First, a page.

A silver, a bronze and a scandal. The strong start for Canada continued at the London Games on Wednesday and included a boost from an unexpected place.
The women’s badminton competition — of all things — commanded the biggest headlines from Day 5 of the Games after eight athletes were sent home for throwing matches.
That put Canadians Alex Bruce and Michele Li back in the draw and the Toronto duo took advantage by beating an Australian team to advance to the semifinals. In less than three hours, they went from being completely out of the competition to having an opportunity to claim the country’s first-ever medal in badminton.
“We could never match a chance like that,” said Li.
The day also included a silver from the men’s eight rowing team and a bronze from swimmer Brent Hayden of Mission, B.C., in the 100-metre freestyle to bring the country’s medal total to six.
Four years ago in Beijing, Canada didn’t earn its first medal until the eighth day of competition.
The Canadian team has managed to steer clear of controversy or concern early in the London Games. Even the women’s badminton team wasn’t thrilled with the circumstances surrounding their re-entry into the competition — as the match-fixing scandal clearly delivered a black eye for the sport.
“We’re not excited that it happened,” said Bruce. “It sucks.”
The atmosphere was much lighter near Hampton Court Palace in south London, where Clara Hughes put the finishing touches on the most decorated career in Canadian Olympic history.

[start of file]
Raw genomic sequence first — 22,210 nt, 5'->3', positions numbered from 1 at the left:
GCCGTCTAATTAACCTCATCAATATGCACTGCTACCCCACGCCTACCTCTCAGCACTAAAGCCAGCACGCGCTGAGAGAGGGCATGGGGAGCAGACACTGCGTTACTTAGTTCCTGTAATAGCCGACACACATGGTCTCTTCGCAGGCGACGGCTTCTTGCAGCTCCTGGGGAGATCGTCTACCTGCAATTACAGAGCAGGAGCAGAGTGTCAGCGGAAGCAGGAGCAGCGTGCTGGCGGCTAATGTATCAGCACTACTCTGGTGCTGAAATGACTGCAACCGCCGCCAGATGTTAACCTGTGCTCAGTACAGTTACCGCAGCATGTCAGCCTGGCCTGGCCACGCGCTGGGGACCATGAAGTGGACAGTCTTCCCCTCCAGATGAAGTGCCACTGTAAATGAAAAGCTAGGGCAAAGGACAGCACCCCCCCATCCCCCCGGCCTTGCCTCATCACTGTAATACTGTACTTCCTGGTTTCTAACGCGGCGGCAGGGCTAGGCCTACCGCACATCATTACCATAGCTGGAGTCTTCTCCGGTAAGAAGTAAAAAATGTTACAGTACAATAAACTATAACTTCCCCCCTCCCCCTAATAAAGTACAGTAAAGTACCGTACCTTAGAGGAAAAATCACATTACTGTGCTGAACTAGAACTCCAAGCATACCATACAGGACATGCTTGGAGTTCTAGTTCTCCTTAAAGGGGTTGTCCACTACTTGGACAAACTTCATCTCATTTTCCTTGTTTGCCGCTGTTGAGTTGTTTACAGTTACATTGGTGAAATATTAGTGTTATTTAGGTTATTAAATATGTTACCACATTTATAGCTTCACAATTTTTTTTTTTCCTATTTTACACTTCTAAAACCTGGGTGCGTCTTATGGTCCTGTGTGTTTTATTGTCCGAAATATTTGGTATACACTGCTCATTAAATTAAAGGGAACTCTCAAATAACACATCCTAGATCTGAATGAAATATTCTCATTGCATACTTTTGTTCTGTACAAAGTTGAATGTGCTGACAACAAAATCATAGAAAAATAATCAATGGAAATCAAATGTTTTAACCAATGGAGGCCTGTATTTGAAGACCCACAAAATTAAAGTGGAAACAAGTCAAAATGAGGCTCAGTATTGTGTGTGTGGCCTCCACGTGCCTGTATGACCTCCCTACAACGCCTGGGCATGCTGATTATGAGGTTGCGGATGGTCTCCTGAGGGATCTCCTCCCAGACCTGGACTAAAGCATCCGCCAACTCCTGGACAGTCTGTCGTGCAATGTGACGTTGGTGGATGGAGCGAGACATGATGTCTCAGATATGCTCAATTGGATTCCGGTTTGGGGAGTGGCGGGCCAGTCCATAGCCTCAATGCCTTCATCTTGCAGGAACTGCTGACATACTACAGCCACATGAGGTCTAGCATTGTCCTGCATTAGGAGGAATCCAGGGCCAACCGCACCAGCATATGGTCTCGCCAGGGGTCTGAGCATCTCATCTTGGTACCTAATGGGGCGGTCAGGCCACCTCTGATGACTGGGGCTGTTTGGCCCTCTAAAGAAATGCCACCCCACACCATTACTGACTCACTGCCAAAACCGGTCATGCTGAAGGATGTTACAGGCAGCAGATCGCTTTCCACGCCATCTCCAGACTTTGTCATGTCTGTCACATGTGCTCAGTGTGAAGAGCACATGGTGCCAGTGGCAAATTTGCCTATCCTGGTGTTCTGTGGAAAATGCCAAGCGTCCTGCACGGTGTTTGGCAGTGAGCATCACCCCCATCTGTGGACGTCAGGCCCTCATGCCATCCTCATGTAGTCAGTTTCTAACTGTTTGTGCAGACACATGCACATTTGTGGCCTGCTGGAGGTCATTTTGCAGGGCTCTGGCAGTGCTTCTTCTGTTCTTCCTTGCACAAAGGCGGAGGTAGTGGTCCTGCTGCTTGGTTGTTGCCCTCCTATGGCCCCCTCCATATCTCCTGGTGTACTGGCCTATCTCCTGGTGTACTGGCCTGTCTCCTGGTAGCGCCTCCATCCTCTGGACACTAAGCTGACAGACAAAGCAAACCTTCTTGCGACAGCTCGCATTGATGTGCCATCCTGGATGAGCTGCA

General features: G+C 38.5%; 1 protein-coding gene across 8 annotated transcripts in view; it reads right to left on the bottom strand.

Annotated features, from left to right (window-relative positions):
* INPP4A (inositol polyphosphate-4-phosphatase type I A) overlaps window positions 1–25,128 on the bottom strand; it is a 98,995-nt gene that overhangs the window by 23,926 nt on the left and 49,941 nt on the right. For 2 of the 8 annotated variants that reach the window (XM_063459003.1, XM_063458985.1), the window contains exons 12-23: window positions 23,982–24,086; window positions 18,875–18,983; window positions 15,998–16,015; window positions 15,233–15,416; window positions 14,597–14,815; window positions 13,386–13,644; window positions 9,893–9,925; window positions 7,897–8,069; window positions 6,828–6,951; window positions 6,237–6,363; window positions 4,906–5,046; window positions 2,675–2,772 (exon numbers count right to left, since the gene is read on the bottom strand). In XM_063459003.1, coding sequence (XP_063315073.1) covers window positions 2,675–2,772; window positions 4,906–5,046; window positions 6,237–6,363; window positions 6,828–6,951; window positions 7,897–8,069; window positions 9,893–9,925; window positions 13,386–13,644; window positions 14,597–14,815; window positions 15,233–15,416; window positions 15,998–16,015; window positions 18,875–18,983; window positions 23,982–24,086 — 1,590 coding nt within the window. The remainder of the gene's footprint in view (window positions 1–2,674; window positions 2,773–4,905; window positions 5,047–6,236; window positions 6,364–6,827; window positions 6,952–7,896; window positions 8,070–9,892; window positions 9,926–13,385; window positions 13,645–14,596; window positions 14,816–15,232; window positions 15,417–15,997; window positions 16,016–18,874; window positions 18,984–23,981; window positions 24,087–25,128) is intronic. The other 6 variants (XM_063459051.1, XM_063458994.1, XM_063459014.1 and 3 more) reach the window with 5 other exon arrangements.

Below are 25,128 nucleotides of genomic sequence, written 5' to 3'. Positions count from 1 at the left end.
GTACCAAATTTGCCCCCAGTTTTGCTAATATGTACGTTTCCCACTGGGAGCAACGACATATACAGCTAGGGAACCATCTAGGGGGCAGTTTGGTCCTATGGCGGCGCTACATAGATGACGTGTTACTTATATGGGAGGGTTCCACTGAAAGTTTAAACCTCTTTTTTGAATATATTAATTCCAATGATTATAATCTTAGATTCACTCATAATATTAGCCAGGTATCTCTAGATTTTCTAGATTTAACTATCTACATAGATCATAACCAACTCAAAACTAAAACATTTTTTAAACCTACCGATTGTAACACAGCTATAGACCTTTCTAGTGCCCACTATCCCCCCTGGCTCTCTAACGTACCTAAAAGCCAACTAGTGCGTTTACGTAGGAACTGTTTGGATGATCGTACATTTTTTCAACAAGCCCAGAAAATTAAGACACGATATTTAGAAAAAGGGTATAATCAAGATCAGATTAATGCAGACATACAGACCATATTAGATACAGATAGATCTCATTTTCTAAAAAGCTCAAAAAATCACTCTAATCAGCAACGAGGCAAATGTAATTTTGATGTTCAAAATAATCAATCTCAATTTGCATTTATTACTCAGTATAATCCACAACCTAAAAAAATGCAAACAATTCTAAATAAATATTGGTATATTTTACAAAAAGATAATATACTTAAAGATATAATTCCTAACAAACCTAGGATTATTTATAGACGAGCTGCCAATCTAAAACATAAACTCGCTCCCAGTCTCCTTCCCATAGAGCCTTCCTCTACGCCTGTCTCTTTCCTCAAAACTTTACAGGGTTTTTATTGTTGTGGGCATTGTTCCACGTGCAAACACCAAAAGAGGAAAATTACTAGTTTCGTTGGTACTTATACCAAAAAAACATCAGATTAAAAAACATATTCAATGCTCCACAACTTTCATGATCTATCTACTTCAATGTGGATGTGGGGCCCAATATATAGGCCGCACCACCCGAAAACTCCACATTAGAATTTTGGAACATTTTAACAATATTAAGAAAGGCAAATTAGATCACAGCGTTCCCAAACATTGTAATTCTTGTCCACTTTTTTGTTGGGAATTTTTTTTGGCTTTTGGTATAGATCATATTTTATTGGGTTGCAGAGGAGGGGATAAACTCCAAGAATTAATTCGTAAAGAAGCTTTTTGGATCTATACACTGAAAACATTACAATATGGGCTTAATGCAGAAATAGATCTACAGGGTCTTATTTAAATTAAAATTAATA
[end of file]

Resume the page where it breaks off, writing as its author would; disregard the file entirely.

The 39-year-old, who lives in Glen Sutton, Que., finished fifth in the women’s time trial — falling just a little short of capturing a record seventh Olympic medal.
However, the cyclist-turned-speedskater-turned-cyclist walked away with her head held high. She’s the athlete ever to capture multiple medals in both the Summer and Winter Games, and she was thrilled at just having the opportunity to wear the Maple Leaf in a sixth Olympics.
“I knew today, I knew in the last week and the last month that this was the last time I’ll have the chance to race the Olympics, so I’m really proud of what I did,” said Hughes. “I’m just really thankful that I got the opportunity to do this one last time, that I was good enough to represent Canada, and unfortunately wasn’t good enough to represent Canada on the podium.
“But I can be really proud of what I did.”
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